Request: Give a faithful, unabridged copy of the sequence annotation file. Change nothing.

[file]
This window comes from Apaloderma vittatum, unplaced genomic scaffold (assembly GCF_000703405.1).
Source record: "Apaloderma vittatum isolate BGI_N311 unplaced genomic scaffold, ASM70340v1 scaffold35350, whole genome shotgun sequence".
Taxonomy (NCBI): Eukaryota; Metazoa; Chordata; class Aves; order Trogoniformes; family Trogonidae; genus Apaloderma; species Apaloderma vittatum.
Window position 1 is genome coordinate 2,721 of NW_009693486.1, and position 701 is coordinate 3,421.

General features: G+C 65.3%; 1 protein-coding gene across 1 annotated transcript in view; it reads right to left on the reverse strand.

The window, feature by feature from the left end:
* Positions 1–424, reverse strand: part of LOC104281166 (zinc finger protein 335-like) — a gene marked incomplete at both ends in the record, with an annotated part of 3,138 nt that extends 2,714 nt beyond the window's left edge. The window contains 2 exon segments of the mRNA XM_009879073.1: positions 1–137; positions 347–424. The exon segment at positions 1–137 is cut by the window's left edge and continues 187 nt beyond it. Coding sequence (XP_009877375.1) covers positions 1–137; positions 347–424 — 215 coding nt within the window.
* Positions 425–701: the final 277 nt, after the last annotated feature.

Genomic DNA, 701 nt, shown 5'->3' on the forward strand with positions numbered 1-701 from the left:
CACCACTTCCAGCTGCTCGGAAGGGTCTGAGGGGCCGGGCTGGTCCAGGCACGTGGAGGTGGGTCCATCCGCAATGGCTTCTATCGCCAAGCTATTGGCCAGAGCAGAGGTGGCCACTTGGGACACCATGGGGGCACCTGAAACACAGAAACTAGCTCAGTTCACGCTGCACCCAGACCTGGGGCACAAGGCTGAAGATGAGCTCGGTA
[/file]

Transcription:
This window comes from Apaloderma vittatum, unplaced genomic scaffold (assembly GCF_000703405.1).
Source record: "Apaloderma vittatum isolate BGI_N311 unplaced genomic scaffold, ASM70340v1 scaffold35350, whole genome shotgun sequence".
Taxonomy (NCBI): Eukaryota; Metazoa; Chordata; class Aves; order Trogoniformes; family Trogonidae; genus Apaloderma; species Apaloderma vittatum.
Window position 1 is genome coordinate 2,721 of NW_009693486.1, and position 701 is coordinate 3,421.

General features: G+C 65.3%; 1 protein-coding gene across 1 annotated transcript in view; it reads right to left on the reverse strand.

The window, feature by feature from the left end:
* Positions 1–424, reverse strand: part of LOC104281166 (zinc finger protein 335-like) — a gene marked incomplete at both ends in the record, with an annotated part of 3,138 nt that extends 2,714 nt beyond the window's left edge. The window contains 2 exon segments of the mRNA XM_009879073.1: positions 1–137; positions 347–424. The exon segment at positions 1–137 is cut by the window's left edge and continues 187 nt beyond it. Coding sequence (XP_009877375.1) covers positions 1–137; positions 347–424 — 215 coding nt within the window.
* Positions 425–701: the final 277 nt, after the last annotated feature.

Genomic DNA, 701 nt, shown 5'->3' on the forward strand with positions numbered 1-701 from the left:
CACCACTTCCAGCTGCTCGGAAGGGTCTGAGGGGCCGGGCTGGTCCAGGCACGTGGAGGTGGGTCCATCCGCAATGGCTTCTATCGCCAAGCTATTGGCCAGAGCAGAGGTGGCCACTTGGGACACCATGGGGGCACCTGAAACACAGAAACTAGCTCAGTTCACGCTGCACCCAGACCTGGGGCACAAGGCTGAAGATGAGCTCGGTA